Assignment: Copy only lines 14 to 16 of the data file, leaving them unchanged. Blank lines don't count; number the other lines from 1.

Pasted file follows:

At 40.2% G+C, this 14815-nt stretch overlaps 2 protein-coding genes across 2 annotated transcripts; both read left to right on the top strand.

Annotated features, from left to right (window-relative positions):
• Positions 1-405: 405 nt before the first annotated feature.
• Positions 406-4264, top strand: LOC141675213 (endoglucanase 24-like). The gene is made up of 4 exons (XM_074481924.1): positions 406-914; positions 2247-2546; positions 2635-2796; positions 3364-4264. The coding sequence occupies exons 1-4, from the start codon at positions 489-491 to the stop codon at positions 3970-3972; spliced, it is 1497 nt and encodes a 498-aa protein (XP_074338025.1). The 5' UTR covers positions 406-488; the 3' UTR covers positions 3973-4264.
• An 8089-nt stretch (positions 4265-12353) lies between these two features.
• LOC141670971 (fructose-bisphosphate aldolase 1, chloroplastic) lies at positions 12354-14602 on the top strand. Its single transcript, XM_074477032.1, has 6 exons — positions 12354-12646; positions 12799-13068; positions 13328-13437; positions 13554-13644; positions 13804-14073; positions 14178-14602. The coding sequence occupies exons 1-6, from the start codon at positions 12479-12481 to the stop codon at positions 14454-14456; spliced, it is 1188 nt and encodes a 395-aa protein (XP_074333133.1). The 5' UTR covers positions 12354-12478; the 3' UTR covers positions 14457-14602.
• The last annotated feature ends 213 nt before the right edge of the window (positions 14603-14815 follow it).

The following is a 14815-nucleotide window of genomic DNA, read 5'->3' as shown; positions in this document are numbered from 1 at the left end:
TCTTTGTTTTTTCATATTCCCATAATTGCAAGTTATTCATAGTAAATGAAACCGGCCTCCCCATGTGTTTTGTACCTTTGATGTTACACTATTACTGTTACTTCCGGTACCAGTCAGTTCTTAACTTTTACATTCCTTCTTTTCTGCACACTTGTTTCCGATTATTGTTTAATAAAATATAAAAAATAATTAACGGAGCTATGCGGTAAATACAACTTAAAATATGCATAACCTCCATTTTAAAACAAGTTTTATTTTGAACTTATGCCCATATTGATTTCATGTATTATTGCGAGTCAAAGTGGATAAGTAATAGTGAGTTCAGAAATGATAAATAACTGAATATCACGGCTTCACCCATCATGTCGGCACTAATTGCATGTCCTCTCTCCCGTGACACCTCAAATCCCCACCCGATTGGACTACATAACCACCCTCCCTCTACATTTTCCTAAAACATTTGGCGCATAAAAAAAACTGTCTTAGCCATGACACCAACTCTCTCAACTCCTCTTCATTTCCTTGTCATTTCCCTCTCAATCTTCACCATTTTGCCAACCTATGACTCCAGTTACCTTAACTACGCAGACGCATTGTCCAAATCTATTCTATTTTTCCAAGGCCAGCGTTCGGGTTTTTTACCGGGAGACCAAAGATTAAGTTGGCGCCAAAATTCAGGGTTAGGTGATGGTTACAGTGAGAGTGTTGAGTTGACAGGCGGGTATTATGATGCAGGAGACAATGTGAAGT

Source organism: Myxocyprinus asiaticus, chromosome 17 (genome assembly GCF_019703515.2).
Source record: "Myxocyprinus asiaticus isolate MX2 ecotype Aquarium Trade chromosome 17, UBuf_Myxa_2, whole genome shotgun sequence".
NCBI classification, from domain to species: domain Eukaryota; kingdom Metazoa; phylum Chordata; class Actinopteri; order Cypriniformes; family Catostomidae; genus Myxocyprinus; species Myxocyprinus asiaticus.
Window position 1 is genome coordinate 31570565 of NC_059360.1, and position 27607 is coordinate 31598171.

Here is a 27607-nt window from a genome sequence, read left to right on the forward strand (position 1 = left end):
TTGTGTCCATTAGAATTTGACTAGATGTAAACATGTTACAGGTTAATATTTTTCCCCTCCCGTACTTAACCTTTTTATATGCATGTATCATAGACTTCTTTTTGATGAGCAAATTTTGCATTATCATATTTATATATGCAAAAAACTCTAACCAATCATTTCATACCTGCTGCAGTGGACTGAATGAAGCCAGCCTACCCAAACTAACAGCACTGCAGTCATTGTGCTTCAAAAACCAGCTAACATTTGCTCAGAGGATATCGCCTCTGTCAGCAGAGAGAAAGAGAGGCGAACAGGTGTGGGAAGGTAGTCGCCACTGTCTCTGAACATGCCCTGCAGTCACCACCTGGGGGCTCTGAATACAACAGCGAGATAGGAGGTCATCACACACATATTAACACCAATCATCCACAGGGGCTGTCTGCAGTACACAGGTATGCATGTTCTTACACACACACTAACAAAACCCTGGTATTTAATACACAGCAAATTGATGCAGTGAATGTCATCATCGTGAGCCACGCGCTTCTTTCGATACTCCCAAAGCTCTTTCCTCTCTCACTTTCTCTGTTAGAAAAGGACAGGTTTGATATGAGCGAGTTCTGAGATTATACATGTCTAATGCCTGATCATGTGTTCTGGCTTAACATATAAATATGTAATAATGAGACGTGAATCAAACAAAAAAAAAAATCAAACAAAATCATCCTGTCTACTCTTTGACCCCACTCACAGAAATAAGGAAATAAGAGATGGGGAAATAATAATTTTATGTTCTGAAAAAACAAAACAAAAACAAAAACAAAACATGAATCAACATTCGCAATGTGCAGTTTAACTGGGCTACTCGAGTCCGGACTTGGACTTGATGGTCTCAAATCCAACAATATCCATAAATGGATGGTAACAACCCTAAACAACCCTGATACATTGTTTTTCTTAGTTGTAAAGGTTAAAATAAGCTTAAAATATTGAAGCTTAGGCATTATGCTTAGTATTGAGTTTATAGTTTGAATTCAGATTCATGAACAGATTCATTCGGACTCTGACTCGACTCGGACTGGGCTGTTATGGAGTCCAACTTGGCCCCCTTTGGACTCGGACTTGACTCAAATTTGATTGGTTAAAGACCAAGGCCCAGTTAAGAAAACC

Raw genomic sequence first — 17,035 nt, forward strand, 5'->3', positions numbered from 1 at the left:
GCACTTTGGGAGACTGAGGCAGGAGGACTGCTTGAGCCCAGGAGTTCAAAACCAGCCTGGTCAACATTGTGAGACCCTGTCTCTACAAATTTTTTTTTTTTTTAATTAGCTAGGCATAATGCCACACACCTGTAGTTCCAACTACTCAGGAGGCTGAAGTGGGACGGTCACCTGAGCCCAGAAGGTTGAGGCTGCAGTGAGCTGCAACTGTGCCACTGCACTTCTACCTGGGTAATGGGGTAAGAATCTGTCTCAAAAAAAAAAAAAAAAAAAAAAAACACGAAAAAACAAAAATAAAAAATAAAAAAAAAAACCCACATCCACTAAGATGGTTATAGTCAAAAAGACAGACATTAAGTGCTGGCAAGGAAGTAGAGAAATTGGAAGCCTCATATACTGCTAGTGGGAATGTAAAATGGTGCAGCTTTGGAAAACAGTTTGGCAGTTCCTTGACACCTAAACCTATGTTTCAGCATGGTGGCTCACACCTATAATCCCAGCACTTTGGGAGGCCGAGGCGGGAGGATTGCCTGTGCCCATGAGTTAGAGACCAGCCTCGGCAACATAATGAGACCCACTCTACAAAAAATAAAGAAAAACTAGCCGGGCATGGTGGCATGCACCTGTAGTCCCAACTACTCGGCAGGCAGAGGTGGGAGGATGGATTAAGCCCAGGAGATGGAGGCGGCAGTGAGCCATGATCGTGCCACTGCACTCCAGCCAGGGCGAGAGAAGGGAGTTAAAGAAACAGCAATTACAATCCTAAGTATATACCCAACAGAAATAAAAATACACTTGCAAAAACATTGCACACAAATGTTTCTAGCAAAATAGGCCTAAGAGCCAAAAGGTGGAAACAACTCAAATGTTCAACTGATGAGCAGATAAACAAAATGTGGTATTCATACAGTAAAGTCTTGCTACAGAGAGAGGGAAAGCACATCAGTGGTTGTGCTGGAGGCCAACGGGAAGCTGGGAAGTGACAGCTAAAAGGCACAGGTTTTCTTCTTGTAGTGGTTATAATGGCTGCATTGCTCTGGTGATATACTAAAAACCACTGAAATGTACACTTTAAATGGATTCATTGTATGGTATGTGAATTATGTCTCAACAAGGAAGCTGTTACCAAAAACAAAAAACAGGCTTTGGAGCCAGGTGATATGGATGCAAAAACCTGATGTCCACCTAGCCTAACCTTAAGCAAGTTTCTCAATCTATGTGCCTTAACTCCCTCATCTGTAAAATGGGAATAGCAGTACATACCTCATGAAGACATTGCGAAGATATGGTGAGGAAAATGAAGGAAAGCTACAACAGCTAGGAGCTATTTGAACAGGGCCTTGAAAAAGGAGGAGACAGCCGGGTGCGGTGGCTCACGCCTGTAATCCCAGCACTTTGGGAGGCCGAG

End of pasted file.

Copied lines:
Here is a 27607-nt window from a genome sequence, read left to right on the forward strand (position 1 = left end):
TTGTGTCCATTAGAATTTGACTAGATGTAAACATGTTACAGGTTAATATTTTTCCCCTCCCGTACTTAACCTTTTTATATGCATGTATCATAGACTTCTTTTTGATGAGCAAATTTTGCATTATCATATTTATATATGCAAAAAACTCTAACCAATCATTTCATACCTGCTGCAGTGGACTGAATGAAGCCAGCCTACCCAAACTAACAGCACTGCAGTCATTGTGCTTCAAAAACCAGCTAACATTTGCTCAGAGGATATCGCCTCTGTCAGCAGAGAGAAAGAGAGGCGAACAGGTGTGGGAAGGTAGTCGCCACTGTCTCTGAACATGCCCTGCAGTCACCACCTGGGGGCTCTGAATACAACAGCGAGATAGGAGGTCATCACACACATATTAACACCAATCATCCACAGGGGCTGTCTGCAGTACACAGGTATGCATGTTCTTACACACACACTAACAAAACCCTGGTATTTAATACACAGCAAATTGATGCAGTGAATGTCATCATCGTGAGCCACGCGCTTCTTTCGATACTCCCAAAGCTCTTTCCTCTCTCACTTTCTCTGTTAGAAAAGGACAGGTTTGATATGAGCGAGTTCTGAGATTATACATGTCTAATGCCTGATCATGTGTTCTGGCTTAACATATAAATATGTAATAATGAGACGTGAATCAAACAAAAAAAAAAATCAAACAAAATCATCCTGTCTACTCTTTGACCCCACTCACAGAAATAAGGAAATAAGAGATGGGGAAATAATAATTTTATGTTCTGAAAAAACAAAACAAAAACAAAAACAAAACATGAATCAACATTCGCAATGTGCAGTTTAACTGGGCTACTCGAGTCCGGACTTGGACTTGATGGTCTCAAATCCAACAATATCCATAAATGGATGGTAACAACCCTAAACAACCCTGATACATTGTTTTTCTTAGTTGTAAAGGTTAAAATAAGCTTAAAATATTGAAGCTTAGGCATTATGCTTAGTATTGAGTTTATAGTTTGAATTCAGATTCATGAACAGATTCATTCGGACTCTGACTCGACTCGGACTGGGCTGTTATGGAGTCCAACTTGGCCCCCTTTGGACTCGGACTTGACTCAAATTTGATTGGTTAAAGACCAAGGCCCAGTTAAGAAAACC

Raw genomic sequence first — 17,035 nt, forward strand, 5'->3', positions numbered from 1 at the left: